OTTAWA - Conservatives's rule of Canada's oil-rich Alberta province after 44 years was ended by the last-ranked leftist New Democratic Party in an election upset Tuesday.
The NDP handed the Tories led by a former member of Canadian Prime Minister Stephen Harper's cabinet a crushing defeat at the height of a global oil slump that has cost Alberta at least 20,000 jobs since September after a decade-long boom.
The party won more than 50 out of 87 seats in the provincial legislature, up from four previously held, according to television predictions. The NDP had never before won more than 16 seats.
The Tories, meanwhile, were expected to place third after losing 60 seats.
Jim Prentice had taken over as Alberta premier only six months ago from a predecessor ousted over an expenses scandal.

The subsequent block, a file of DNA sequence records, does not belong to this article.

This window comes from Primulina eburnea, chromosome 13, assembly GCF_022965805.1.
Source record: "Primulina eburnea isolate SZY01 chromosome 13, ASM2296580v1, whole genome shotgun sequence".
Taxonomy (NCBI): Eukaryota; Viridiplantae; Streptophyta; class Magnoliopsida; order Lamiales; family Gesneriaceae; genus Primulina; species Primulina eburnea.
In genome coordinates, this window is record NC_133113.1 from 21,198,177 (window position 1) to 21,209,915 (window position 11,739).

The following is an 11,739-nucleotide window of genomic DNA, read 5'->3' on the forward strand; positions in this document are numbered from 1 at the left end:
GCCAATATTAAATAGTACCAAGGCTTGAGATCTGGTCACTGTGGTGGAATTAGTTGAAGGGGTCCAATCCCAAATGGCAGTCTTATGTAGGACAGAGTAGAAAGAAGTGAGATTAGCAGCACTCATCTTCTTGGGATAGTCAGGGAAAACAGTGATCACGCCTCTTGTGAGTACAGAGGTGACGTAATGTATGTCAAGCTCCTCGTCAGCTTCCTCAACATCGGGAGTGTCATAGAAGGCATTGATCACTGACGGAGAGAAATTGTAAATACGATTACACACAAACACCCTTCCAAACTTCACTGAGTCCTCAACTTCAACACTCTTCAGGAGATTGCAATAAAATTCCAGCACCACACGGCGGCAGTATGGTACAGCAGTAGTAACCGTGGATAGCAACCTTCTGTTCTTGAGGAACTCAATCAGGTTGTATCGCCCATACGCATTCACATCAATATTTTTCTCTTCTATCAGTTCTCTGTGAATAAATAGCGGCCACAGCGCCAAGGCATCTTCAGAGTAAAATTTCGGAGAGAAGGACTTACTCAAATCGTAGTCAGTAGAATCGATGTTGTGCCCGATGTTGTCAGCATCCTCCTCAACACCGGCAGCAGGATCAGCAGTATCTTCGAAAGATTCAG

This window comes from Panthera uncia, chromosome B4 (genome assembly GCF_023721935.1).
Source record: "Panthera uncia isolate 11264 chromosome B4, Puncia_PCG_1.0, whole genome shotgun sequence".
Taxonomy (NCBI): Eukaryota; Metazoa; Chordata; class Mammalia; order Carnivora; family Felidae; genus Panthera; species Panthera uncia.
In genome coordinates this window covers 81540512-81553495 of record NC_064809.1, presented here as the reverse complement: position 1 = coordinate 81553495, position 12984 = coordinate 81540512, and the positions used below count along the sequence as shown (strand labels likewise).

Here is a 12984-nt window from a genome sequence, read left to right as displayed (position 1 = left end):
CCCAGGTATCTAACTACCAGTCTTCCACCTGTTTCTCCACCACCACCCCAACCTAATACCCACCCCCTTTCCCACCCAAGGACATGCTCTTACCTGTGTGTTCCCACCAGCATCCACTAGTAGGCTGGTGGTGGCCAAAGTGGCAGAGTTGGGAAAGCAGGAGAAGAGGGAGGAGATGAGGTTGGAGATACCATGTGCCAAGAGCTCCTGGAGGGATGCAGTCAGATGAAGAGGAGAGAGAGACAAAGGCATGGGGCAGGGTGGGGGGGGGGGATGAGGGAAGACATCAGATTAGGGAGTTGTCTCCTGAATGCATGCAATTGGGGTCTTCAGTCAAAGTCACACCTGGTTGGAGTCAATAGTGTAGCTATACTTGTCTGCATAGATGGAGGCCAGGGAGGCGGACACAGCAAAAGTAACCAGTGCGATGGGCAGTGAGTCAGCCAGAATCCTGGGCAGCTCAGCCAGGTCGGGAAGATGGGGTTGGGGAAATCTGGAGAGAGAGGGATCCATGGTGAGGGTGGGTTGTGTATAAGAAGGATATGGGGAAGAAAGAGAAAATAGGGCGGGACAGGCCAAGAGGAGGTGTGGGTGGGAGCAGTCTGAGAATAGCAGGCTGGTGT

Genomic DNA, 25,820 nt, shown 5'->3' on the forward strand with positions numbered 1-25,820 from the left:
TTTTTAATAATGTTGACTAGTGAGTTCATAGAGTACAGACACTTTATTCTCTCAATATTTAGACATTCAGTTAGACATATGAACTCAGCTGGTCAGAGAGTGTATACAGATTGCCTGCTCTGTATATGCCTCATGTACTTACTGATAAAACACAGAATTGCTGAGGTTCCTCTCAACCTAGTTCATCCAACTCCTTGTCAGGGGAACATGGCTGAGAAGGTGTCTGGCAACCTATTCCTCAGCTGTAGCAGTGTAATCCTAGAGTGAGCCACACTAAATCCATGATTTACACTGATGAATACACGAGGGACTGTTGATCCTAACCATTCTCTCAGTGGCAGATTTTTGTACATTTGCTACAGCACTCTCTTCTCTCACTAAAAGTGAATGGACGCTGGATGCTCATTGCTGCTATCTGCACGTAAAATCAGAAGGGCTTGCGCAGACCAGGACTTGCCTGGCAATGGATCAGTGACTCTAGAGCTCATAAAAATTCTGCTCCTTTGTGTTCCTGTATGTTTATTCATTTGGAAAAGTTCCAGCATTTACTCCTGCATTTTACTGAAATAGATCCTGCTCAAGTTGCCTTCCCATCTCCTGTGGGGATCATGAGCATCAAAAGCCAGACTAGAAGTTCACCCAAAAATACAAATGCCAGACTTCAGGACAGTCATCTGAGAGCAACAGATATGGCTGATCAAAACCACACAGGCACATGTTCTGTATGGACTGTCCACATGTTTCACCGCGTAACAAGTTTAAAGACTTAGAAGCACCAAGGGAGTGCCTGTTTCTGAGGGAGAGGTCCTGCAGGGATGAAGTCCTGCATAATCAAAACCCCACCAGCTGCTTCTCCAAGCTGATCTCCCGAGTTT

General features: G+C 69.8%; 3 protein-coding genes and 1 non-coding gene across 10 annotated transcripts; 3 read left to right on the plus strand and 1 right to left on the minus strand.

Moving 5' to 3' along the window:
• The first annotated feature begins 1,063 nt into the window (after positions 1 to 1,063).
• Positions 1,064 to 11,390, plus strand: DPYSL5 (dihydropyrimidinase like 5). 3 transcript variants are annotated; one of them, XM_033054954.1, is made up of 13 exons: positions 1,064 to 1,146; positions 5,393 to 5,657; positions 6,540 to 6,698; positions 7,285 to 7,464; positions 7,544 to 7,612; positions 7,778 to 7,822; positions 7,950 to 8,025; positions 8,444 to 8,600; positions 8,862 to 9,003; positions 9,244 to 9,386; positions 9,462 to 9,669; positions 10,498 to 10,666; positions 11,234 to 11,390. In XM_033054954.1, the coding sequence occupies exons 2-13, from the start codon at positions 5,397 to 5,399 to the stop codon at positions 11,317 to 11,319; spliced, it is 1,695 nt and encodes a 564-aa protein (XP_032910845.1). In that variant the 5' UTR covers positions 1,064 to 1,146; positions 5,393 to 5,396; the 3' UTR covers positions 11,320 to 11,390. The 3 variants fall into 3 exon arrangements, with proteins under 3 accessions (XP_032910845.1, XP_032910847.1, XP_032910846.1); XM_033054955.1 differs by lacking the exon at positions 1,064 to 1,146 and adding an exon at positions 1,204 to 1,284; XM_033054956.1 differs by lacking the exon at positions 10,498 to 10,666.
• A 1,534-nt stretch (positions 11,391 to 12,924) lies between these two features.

He raised taxes to cover a forecasted Can$7 billion shortfall in energy royalties, and skirted a fixed-election law to call snap elections while the main opposition Wildrose Party was still reeling from the defection of its leader and two-thirds of its caucus to the Tories in December.
The NDP committed to increase taxes of top earners, a hike in education and health funding, and a review of Alberta's fossil fuel royalties regime.